Surveillance for Community-Associated Clostridium difficile --- Connecticut, 2006
Clostridium difficile is a well-known cause of hospital-acquired infectious diarrhea and is associated with increased health-care costs, prolonged hospitalizations, and increased patient morbidity. Previous antimicrobial use, especially use of clindamycin or ciprofloxacin, is the primary risk factor for development of C. difficile--associated diarrhea (CDAD) because it disrupts normal bowel flora and promotes C. difficile overgrowth (1). Historically, CDAD has been associated with elderly hospital in-patients or long-term--care facility (LTCF) residents. Since 2000, a strain of C. difficile that has been identified as North American pulsed-field type 1 (NAP1) and produces an extra toxin (binary toxin) and increased amounts of toxins A and B has caused increased morbidity and mortality among hospitalized patients (2,3). During 2005, related strains caused severe disease in generally healthy persons in the community at a rate of 7.6 cases per 100,000 population, suggesting that traditional risk factors for C. difficile might not always be factors in development of community-associated CDAD (CA-CDAD) (4). Cases of CA-CDAD are not nationally reportable, and population-based data at a statewide level have not been reported previously. In 2006, the Connecticut Department of Public Health (DPH) implemented a statewide surveillance system to assess the burden of CA-CDAD and to determine the descriptive epidemiology, trends, and risk factors for this disease. This report describes that surveillance system and summarizes results from the first year of surveillance. The findings indicated the presence of occasionally severe CDAD among healthy persons living in the community, including persons with no established risk factors for infection. Clinicians should consider a diagnosis of CA-CDAD in outpatients with severe diarrhea, even in the absence of established risk factors. In addition, continued surveillance is needed to determine trends in occurrence and whether more toxigenic strains are having an increasing impact in the community and in the hospital setting.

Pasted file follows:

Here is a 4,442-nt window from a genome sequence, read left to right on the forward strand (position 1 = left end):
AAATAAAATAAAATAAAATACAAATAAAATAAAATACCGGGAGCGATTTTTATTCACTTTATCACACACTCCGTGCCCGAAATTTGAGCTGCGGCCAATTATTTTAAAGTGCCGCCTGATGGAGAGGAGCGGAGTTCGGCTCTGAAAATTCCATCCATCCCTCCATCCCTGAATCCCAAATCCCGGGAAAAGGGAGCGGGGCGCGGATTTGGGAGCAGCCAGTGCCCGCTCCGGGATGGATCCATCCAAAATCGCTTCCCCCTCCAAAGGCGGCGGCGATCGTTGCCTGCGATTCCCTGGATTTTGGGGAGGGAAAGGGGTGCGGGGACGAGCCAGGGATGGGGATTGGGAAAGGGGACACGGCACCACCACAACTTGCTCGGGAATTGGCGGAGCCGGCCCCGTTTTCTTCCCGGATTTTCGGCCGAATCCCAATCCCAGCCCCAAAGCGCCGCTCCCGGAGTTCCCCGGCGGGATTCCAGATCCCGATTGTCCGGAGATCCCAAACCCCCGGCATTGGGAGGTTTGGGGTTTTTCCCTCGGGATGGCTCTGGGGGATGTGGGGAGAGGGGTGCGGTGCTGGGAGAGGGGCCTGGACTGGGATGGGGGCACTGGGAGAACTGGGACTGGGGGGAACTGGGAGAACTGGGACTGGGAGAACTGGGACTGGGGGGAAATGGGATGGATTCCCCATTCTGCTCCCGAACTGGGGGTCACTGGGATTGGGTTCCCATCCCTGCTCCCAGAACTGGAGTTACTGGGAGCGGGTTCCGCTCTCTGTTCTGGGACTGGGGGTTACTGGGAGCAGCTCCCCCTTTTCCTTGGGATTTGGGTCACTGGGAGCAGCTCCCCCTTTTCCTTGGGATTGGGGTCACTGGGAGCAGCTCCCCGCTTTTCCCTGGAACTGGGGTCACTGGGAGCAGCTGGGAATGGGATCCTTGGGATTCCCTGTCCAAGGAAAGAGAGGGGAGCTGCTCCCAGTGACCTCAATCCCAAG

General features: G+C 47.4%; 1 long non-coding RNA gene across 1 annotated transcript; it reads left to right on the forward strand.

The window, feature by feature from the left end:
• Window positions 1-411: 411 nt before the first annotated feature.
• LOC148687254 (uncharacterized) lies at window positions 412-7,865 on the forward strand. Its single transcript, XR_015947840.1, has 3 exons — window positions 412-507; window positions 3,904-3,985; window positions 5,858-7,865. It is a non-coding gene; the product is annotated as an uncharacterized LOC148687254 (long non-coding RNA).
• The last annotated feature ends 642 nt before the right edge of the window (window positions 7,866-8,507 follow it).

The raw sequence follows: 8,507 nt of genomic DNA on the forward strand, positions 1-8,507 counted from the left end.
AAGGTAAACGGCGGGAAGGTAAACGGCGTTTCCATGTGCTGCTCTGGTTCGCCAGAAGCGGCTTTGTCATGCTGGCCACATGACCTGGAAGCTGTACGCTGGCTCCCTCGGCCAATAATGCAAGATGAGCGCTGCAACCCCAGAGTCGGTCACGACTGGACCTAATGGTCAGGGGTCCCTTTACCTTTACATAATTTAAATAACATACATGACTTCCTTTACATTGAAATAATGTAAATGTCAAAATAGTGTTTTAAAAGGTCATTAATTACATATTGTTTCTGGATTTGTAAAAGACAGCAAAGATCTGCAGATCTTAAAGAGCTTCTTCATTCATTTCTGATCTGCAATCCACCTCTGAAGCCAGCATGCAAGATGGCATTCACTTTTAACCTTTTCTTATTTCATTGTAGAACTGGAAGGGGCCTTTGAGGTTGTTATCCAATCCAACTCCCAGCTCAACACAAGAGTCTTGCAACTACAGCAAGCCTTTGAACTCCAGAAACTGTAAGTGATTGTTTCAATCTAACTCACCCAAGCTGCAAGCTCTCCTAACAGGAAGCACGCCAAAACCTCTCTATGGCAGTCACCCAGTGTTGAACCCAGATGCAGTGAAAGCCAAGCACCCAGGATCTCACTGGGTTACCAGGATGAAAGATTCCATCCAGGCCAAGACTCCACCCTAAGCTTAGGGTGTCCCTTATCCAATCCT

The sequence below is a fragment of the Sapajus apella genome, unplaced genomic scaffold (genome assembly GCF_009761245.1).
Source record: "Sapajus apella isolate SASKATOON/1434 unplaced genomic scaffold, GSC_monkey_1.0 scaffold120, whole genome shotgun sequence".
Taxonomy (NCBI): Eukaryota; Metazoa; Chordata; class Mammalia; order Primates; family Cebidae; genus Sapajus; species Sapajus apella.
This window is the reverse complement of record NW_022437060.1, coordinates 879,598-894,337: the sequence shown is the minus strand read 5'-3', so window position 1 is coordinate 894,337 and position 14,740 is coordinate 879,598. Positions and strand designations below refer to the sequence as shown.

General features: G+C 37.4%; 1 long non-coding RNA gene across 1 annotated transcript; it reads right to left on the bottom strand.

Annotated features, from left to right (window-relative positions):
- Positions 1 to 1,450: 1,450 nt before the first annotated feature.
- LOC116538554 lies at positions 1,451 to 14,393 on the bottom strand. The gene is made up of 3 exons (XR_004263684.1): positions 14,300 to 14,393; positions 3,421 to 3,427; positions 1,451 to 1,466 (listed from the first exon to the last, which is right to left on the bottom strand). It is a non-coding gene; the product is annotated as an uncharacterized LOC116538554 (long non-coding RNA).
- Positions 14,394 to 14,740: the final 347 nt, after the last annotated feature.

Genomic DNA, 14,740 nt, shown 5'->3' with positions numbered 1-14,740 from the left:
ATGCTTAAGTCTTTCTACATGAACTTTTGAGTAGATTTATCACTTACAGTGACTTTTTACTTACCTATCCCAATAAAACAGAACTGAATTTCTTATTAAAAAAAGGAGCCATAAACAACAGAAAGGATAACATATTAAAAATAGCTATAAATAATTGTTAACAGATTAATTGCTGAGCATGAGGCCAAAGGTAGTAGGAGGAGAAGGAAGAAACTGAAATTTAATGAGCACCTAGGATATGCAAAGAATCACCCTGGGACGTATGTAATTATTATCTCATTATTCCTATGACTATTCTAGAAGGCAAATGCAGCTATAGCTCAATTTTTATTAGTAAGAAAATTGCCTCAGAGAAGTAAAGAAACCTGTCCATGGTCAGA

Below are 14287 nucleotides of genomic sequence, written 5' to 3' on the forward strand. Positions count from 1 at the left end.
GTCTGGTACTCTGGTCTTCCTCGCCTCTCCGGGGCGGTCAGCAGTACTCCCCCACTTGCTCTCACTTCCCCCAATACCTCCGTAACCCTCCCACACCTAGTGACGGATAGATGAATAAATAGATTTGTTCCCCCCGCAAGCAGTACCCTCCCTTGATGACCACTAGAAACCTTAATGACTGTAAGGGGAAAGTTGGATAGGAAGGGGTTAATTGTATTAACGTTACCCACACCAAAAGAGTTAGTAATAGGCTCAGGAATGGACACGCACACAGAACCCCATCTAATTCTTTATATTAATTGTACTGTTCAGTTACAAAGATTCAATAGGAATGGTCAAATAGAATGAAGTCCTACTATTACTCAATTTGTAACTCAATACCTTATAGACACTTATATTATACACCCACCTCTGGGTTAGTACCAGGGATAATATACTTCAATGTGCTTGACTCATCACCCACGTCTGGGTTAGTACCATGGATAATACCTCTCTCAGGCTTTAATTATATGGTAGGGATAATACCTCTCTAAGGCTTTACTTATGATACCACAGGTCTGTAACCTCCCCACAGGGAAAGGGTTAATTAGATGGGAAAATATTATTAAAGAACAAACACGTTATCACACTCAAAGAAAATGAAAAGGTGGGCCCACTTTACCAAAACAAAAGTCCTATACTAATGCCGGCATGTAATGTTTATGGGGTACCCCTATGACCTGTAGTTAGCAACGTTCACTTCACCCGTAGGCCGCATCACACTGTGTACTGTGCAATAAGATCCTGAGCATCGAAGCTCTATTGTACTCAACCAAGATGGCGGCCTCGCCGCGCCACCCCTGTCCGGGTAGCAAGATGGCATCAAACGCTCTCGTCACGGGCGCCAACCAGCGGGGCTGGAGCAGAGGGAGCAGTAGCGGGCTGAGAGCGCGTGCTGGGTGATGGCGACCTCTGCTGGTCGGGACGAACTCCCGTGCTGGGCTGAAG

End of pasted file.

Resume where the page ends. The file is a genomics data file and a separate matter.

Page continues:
On January 1, 2006, CA-CDAD was added to the list of conditions reportable by Connecticut health-care providers. A case of CA-CDAD was defined as a positive C. difficile toxin assay for a person with gastrointestinal symptoms and no known previous overnight hospitalizations or LTCF stays during the 3 months preceding specimen collection, collected from an outpatient or within 48 hours of hospital admission (5). DPH staff members contacted hospital infection-control practitioners at Connecticut's 32 acute-care hospitals by telephone, informed them about the new reporting requirements, and asked them to review positive laboratory results to identify cases. Laboratories were not required to report to DPH. Physicians were informed by a special mailing. In May 2006, all hospitals were sent a letter summarizing initial findings and reminding physicians and infection-control practitioners about the reporting requirements. In addition, hospitals that did not initially report cases were recontacted by telephone and reminded of the reporting requirements. DPH staff members contacted treating physicians to confirm case status and collect patient information, including demographics, symptoms, select medical history, and possible risk factors. When necessary, DPH staff members reviewed medical records or conducted patient interviews. However, systematic patient interviews to verify absence of a recent stay in a health-care setting were not conducted.
Incidence rates were calculated using the number of confirmed cases reported among Connecticut residents and 2005 U.S. Census state population estimates. Differences in proportions and tests for trend by age group were evaluated using the chi-square test and chi-square test for trend; multivariate logistic regression analysis was conducted. A separate 3-month pilot study was conducted during 2006 by FoodNet,* Emerging Infections Program sites, and CDC to collect specimens from patients with CA-CDAD for culture for C. difficile and to characterize the isolates by toxinotyping and detection of binary toxin and deletions in the tcdC gene (6). As part of this study, in Connecticut, all toxin-positive stool specimens from confirmed CA-CDAD patients at three hospital laboratories were collected and cultured.